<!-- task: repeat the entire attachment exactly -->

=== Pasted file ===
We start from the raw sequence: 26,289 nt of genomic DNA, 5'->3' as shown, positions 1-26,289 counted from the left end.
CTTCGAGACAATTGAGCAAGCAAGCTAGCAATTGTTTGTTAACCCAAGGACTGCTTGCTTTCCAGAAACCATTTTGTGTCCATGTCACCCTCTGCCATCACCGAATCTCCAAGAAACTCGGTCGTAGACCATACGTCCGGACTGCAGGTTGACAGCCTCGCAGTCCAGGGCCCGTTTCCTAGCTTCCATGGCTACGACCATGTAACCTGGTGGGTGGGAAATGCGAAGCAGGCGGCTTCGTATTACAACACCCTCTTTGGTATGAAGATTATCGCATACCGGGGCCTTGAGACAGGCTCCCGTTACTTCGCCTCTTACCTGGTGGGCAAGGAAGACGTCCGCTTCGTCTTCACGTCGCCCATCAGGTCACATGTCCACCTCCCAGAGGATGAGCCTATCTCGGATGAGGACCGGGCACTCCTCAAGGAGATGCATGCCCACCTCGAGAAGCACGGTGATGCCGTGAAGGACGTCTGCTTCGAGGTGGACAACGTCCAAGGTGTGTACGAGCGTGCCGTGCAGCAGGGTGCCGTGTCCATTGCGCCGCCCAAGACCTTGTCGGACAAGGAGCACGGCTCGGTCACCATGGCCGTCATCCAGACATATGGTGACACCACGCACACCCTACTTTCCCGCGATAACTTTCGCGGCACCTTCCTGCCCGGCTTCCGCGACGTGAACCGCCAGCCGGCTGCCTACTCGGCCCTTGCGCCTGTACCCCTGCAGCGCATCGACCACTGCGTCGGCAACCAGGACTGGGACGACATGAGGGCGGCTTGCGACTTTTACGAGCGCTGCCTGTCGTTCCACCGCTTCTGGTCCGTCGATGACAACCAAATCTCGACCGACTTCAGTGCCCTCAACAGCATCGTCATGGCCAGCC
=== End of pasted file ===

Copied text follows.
We start from the raw sequence: 26,289 nt of genomic DNA, 5'->3' as shown, positions 1-26,289 counted from the left end.
CTTCGAGACAATTGAGCAAGCAAGCTAGCAATTGTTTGTTAACCCAAGGACTGCTTGCTTTCCAGAAACCATTTTGTGTCCATGTCACCCTCTGCCATCACCGAATCTCCAAGAAACTCGGTCGTAGACCATACGTCCGGACTGCAGGTTGACAGCCTCGCAGTCCAGGGCCCGTTTCCTAGCTTCCATGGCTACGACCATGTAACCTGGTGGGTGGGAAATGCGAAGCAGGCGGCTTCGTATTACAACACCCTCTTTGGTATGAAGATTATCGCATACCGGGGCCTTGAGACAGGCTCCCGTTACTTCGCCTCTTACCTGGTGGGCAAGGAAGACGTCCGCTTCGTCTTCACGTCGCCCATCAGGTCACATGTCCACCTCCCAGAGGATGAGCCTATCTCGGATGAGGACCGGGCACTCCTCAAGGAGATGCATGCCCACCTCGAGAAGCACGGTGATGCCGTGAAGGACGTCTGCTTCGAGGTGGACAACGTCCAAGGTGTGTACGAGCGTGCCGTGCAGCAGGGTGCCGTGTCCATTGCGCCGCCCAAGACCTTGTCGGACAAGGAGCACGGCTCGGTCACCATGGCCGTCATCCAGACATATGGTGACACCACGCACACCCTACTTTCCCGCGATAACTTTCGCGGCACCTTCCTGCCCGGCTTCCGCGACGTGAACCGCCAGCCGGCTGCCTACTCGGCCCTTGCGCCTGTACCCCTGCAGCGCATCGACCACTGCGTCGGCAACCAGGACTGGGACGACATGAGGGCGGCTTGCGACTTTTACGAGCGCTGCCTGTCGTTCCACCGCTTCTGGTCCGTCGATGACAACCAAATCTCGACCGACTTCAGTGCCCTCAACAGCATCGTCATGGCCAGCC